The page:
The ancient Hawaiians used hardwood to make fish hooks. 'Koa La'au' means "Koa Wood" in Hawaiian.
Koa is a rare, tropical hardwood generally found at elevations of 2,000 plus feet on the upper slopes of the islands of Hawaii (The Big Island) and Maui. It reaches heights of 100 feet or more with trunk area diameters as large as five feet. Today a protected species in Hawaii, this one of a kind, native wood is prized for it's beautiful array of color and lustrous grain. Each pendant, front and back, is hand carved, rounded, detailed, and polished. The koa hook comes on 1-size fits all adjustable waterproof beige cotton hand woven cord. The hook is attached to the cord using traditional Hawaiian lashing.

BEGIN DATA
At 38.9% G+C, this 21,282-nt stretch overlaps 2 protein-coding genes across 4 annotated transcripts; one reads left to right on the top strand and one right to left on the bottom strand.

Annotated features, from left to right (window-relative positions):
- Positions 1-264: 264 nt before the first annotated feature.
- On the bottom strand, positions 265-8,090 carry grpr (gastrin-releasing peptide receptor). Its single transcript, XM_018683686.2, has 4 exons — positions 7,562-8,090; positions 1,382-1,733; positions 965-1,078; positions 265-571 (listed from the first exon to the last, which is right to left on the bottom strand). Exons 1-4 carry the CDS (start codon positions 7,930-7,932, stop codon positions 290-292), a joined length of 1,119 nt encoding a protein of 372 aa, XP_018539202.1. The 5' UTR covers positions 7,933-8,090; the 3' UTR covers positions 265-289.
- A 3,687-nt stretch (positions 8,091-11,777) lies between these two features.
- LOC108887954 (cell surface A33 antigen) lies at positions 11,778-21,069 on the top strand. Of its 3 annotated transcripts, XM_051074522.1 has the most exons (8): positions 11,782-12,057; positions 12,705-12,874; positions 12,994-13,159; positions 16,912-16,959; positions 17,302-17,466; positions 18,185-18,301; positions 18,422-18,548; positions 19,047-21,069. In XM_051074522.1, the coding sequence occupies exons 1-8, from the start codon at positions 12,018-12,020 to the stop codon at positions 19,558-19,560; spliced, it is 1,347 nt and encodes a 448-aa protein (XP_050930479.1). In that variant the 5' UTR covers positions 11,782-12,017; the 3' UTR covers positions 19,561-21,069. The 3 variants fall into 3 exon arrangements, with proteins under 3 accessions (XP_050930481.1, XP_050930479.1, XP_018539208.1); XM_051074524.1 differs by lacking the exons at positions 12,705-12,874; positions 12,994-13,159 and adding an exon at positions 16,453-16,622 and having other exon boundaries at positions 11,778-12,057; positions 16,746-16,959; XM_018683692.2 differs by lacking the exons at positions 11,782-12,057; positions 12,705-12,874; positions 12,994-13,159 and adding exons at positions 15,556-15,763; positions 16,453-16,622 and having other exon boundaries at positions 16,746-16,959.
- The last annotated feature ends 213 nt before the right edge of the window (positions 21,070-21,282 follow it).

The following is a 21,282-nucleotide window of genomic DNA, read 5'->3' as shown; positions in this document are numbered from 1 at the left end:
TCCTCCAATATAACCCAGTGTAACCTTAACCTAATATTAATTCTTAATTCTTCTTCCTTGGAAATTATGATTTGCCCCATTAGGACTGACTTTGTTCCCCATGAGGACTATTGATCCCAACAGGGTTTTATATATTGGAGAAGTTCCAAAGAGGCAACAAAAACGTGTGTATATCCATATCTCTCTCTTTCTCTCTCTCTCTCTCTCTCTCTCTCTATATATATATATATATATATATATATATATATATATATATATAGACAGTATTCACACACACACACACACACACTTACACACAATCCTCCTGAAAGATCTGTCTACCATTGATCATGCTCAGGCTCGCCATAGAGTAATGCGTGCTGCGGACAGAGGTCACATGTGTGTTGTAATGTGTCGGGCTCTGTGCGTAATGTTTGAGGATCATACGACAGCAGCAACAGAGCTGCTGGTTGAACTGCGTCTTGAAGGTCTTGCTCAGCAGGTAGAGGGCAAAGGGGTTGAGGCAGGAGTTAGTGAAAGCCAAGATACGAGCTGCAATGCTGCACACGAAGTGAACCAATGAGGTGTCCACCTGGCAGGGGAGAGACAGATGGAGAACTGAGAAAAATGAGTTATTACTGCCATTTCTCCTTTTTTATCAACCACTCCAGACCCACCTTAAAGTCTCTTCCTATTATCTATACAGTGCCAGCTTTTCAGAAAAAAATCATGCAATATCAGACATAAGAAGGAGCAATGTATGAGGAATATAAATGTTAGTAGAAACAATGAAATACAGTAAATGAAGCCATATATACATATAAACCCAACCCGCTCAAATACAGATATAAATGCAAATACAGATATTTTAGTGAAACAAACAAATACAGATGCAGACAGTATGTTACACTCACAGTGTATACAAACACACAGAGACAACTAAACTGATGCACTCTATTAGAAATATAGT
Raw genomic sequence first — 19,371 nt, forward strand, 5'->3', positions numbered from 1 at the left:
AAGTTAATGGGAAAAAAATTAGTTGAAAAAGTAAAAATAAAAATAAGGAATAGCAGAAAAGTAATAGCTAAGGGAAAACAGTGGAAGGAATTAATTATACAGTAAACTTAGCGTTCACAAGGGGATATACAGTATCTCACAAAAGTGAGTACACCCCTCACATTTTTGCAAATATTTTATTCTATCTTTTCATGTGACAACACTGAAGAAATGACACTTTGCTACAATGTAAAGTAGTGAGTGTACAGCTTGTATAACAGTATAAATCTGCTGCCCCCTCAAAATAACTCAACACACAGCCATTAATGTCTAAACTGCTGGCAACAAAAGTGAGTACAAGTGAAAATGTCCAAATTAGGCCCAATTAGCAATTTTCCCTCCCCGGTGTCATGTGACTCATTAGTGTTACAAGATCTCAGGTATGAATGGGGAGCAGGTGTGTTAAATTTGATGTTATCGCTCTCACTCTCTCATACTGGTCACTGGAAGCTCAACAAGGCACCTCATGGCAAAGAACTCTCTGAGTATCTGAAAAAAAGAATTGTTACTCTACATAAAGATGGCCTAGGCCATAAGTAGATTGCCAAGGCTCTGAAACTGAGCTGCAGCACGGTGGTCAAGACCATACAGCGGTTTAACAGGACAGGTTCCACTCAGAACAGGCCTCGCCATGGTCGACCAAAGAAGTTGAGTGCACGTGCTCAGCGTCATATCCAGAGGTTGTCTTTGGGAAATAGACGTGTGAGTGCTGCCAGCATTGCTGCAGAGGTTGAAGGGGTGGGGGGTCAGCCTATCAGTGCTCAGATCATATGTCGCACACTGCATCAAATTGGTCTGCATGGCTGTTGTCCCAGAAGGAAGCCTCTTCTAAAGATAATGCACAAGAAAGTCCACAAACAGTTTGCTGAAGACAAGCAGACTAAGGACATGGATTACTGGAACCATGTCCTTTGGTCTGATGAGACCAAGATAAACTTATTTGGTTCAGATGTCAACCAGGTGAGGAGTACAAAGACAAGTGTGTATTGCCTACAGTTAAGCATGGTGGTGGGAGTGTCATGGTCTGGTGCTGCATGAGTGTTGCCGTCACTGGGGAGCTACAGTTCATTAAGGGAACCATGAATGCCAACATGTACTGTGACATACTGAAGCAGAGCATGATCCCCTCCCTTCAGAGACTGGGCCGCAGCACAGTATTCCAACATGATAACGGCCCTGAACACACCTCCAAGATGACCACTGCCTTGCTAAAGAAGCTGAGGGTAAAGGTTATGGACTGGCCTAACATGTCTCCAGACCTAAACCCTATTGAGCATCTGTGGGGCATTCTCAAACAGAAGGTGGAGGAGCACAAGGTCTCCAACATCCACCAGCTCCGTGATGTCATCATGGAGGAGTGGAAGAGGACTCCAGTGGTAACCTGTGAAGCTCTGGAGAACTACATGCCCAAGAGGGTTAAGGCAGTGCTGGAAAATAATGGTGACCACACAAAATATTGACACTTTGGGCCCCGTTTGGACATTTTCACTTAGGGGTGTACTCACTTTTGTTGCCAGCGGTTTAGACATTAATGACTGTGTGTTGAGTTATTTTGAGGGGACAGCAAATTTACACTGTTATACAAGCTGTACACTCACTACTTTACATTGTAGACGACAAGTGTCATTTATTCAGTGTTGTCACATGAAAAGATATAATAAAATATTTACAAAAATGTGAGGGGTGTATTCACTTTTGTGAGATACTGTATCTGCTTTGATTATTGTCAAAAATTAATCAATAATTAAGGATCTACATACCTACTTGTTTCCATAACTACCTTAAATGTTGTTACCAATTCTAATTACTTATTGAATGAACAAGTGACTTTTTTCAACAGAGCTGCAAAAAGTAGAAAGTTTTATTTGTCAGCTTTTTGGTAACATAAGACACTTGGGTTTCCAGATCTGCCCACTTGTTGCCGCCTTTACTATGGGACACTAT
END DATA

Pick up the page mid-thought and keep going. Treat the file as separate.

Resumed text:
The fish hook A symbol is said to represent prosperity and safe travel over water. The Hawaiian fish hook necklace is commonly known as Makau. As its design suggests, symbolizes a connection between the wearer and the ocean. Energy, strength, prosperity, abundance, and good luck. Since the ancient Polynesian livelihood was very much dependent on the ocean waters, so the fish hook necklace signifies a deep respect and love towards the oceans. It's a clever design because it incorporates both the fish and fish hook motif into one design. Traditionally Polynesian were very reliant on the bounty they caught from the sea to survive. It constituted a large amount of their daily food needs and with it Maori flourished as a people. Maori had a very strong connection to Tangaroa (Kanaloa in Hawaiian), god of the sea and attributed this abundance to him.